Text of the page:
Shared Navigation Interface

Shared Disclaimers Reference Maps Tools Projects Photos Flowers Conferences
Members Crosswords FolkSongs MySpace GoogleVideo Weather Morgue Headlines  Editorials Alerets Links Genesis Cowfree Odds&Ends
Public Domain Photos Morgue MultiMedia Morgue          

RangeNet Project
Project Grouse


Sage Grouse in Northern Nevada in the 1890s
From Forest Service Historical Records
A March 31, 1964 Interview with Sid Tremewan, First Forest Supervisor of the Humboldt National Forest

"Sage chickens were so plentiful in the 1890's when I was on the Evans Place (ranch where he grew up located in northern Nevada near the foot of the Independence Mountains) they clouded the sky. I can remember killing them with a stick on many occasions. When returning home from school, all I had to do was gallop my white horse through a stretch of natural meadow. The birds were always thick on those meadows. They would be eating white clover and other vegetation. As I passed by, they would raise up like a bunch of blackbirds. When I was pretty near home I would get a stick about four feet long and three quarters of an inch thick. As i galloped along, I would starting slapping the stick from one side to the other. In a short time, I would have five or six sage chickens to take home for supper.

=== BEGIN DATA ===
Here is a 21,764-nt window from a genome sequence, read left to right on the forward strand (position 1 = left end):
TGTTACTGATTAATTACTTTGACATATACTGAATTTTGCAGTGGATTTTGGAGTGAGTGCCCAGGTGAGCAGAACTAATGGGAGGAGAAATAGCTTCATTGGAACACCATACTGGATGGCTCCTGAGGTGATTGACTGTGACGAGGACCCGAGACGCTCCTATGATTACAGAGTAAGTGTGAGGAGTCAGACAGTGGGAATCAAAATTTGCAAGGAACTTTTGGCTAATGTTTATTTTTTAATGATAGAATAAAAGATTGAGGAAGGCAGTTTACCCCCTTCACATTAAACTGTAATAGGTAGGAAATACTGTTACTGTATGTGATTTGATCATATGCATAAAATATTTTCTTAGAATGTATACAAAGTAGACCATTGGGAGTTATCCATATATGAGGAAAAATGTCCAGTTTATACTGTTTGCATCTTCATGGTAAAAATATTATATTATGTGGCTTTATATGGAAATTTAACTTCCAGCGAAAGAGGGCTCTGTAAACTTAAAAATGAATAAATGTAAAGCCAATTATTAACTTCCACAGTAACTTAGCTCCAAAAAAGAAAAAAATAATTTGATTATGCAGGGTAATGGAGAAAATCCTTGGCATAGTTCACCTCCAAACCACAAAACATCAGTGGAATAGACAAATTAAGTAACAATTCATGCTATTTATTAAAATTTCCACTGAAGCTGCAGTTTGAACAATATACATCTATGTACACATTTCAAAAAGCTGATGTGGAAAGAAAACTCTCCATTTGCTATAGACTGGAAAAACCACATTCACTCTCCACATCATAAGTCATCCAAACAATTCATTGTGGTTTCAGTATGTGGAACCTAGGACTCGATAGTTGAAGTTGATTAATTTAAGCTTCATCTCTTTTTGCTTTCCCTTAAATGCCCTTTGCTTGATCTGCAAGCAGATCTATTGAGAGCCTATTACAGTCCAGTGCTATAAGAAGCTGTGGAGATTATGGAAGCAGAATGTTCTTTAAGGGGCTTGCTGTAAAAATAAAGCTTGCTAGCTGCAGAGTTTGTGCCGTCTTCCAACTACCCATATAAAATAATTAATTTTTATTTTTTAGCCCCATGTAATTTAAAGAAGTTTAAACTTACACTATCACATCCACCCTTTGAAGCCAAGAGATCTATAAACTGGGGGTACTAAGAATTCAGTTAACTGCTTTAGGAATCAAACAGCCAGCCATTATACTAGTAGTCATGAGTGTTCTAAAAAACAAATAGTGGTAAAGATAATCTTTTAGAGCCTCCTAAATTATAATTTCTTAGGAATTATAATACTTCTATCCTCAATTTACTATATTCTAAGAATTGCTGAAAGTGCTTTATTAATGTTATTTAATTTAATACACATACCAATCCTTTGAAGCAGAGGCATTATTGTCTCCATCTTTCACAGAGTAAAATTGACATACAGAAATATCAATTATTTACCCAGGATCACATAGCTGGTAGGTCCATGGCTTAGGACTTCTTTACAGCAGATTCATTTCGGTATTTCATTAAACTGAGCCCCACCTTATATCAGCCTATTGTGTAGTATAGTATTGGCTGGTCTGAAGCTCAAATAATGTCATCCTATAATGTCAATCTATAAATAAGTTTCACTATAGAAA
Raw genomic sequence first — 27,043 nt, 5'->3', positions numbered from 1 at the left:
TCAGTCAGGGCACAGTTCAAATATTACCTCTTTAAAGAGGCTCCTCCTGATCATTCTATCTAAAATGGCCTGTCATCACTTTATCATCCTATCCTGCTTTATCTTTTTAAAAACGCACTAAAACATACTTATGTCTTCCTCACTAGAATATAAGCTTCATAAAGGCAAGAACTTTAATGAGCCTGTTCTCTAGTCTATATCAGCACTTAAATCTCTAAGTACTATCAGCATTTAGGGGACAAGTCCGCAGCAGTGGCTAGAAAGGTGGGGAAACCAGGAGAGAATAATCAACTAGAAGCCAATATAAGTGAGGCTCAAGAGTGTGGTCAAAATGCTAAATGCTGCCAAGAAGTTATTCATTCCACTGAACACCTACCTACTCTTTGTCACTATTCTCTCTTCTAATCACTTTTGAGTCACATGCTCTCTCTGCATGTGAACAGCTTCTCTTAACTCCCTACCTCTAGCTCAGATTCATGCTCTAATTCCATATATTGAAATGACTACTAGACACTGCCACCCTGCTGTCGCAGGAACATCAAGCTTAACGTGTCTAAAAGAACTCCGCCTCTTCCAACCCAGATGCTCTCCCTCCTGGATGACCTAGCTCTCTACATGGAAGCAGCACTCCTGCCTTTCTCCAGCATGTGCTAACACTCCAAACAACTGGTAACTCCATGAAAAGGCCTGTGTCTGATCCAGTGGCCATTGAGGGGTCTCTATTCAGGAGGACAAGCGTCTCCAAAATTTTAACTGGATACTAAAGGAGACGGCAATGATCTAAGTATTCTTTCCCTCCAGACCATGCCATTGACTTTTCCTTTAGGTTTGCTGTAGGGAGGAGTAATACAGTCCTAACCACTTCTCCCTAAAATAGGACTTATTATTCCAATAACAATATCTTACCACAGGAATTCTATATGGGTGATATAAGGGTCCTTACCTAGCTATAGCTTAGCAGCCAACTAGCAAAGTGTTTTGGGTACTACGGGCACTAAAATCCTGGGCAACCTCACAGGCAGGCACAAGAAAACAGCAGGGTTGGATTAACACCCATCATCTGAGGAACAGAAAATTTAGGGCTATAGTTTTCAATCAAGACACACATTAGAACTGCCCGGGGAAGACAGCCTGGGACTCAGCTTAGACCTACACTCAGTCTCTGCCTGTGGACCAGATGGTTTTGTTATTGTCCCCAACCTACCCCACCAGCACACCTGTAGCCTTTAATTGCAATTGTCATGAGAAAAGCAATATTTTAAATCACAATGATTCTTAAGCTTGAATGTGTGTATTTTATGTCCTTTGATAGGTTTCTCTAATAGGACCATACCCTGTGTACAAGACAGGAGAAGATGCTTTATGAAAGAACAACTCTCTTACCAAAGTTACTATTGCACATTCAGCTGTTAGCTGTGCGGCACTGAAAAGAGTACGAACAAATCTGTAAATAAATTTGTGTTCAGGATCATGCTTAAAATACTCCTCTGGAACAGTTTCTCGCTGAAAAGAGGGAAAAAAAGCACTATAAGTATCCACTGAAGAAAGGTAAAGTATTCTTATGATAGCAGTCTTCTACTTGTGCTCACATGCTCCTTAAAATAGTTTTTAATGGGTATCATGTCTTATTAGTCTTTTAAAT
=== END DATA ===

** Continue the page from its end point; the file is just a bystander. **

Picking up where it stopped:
Another way I got sage chickens without a gun was by using a stick while raking hay. We used a one horse rake, and I generally had a long stick with a little brush on it to keep the flies off the horse. In the late afternoon, when it began to get dinner time, the chickens would walk way from in front of the horse and just outside of the wheel. I would just reach out and rap them over the head with the stick. Oh, they were thick!

Sheep bands destroyed a lot of nests in the early days. I watched as many as seven bands in a day go by the Tremewan Ranch. They would be so thick that they had to have an extra man out riding between the bands to keep them from mixing together. Years of this type destruction to the nests are what started to thin out the sage chickens.

Also hunting cut the numbers in some areas. During the 1890s , parties used to come out in wagons from Elko. they would camp for weeks at a time just hunting and fishing. When they were ready to go home, they usually had one last shoot. A dead-axe wagon wouldn't hold the birds they killed. They would just leave on the ground in big piles to rot. It was a contest to see who kill the most. "